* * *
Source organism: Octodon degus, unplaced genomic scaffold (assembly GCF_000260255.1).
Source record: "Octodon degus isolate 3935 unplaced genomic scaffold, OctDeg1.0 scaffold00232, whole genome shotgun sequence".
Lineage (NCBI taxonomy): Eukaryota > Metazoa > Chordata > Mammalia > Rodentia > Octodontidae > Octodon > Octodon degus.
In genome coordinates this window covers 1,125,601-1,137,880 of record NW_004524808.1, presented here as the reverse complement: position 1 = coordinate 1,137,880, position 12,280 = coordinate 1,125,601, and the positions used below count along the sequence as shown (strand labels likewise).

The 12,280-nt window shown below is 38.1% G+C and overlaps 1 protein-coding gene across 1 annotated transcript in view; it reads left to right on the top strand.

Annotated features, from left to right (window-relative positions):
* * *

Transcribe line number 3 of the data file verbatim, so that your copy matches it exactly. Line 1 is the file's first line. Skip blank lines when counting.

Lineage (NCBI taxonomy): Eukaryota > Metazoa > Chordata > Mammalia > Rodentia > Octodontidae > Octodon > Octodon degus.